Editor’s note: Tonight’s post is by a good colleague and friend of mine, Professor Jakob Edler. Jakob and I have worked closely on issues of science and innovation policy for the last fifteen years or so. This post is not about out intellectual collaboration; it comes from the heart and sets our Jakob’s deeply personal view on the Brexit debate in the UK. I offered Jakob the pages of The Money Principle as a platform because it is time that the ‘dons’ stop their retreat; it is time for us scholars to become public intellectuals again and to stand for what we passionately believe in. Hope you’d enjoy this article and that it will make you think.
I am an academic in innovation and innovation policy studies at the University of Manchester. But I am writing this little comment to the Brexit debate not in that capacity, but in the capacity of being a European German, a German European, living and working in this country, paying taxes for almost 10 years, loving this country. I write because I care deeply about it, about Europe and about how we want to live together in the decades to come.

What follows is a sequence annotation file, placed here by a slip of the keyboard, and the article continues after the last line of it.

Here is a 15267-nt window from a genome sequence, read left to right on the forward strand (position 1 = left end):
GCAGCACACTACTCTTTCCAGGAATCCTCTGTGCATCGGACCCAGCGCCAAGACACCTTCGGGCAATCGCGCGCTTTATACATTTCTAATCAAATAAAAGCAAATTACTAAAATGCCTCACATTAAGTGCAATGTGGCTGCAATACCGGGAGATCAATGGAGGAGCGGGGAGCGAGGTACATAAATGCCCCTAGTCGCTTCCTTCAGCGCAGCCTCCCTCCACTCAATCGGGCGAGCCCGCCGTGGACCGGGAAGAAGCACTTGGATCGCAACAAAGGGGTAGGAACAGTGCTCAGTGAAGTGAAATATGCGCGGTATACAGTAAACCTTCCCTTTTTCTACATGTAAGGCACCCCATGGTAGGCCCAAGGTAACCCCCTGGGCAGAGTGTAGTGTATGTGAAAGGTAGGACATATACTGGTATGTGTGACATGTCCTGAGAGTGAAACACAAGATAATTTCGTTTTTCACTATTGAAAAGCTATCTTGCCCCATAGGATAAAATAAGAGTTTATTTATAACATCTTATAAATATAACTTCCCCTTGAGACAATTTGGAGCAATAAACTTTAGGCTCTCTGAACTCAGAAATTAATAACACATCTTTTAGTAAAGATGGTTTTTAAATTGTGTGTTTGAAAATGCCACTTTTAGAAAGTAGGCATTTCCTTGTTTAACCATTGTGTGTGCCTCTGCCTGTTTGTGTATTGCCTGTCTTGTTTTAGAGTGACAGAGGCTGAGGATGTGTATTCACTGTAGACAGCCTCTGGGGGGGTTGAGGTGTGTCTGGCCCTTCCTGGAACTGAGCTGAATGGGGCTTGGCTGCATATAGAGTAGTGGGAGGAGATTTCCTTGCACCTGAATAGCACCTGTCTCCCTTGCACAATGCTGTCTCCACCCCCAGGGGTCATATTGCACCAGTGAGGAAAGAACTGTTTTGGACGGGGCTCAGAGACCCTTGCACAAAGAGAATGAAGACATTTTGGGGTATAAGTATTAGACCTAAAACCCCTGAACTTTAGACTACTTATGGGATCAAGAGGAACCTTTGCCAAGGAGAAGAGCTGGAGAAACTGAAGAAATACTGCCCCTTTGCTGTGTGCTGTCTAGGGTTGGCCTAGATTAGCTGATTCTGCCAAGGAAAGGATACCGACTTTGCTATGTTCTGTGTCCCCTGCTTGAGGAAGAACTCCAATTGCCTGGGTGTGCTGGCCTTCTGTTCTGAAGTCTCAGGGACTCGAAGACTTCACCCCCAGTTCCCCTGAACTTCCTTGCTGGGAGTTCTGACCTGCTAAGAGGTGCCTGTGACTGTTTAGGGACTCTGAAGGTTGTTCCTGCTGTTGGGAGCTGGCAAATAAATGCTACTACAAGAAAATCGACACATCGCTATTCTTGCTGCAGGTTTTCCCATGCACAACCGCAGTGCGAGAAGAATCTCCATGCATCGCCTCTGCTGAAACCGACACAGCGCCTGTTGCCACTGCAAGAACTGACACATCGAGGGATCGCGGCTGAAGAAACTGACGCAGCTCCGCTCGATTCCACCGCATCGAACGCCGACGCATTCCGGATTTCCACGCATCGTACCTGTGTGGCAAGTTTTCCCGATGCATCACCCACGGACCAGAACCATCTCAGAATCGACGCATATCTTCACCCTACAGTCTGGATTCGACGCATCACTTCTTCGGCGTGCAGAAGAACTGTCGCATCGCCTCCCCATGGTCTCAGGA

As a democrat, needless to say I will always respect the decision of a referendum. But as a democrat I cannot respect the tone and focus of the Brexit debate in this country. The UK takes the biggest decision for and within Europe for 50 odd years, defining the road towards how we want and can live together in the 21st century. And sadly, the debate does not reflect this enormity at all. This is not only disappointing, this is irresponsible, and I am sorry to say, it is a reflection of the culture of political debates in the country more generally. Normally, I do not care too much, each country has its way of debating, and has its media to reflect or fuel those debates. And surely who am I to tell the country what I think about this less impressive part of its culture. But in this question that concerns all of us Europeans, living and paying taxes here or not, I cannot hold back but comment.
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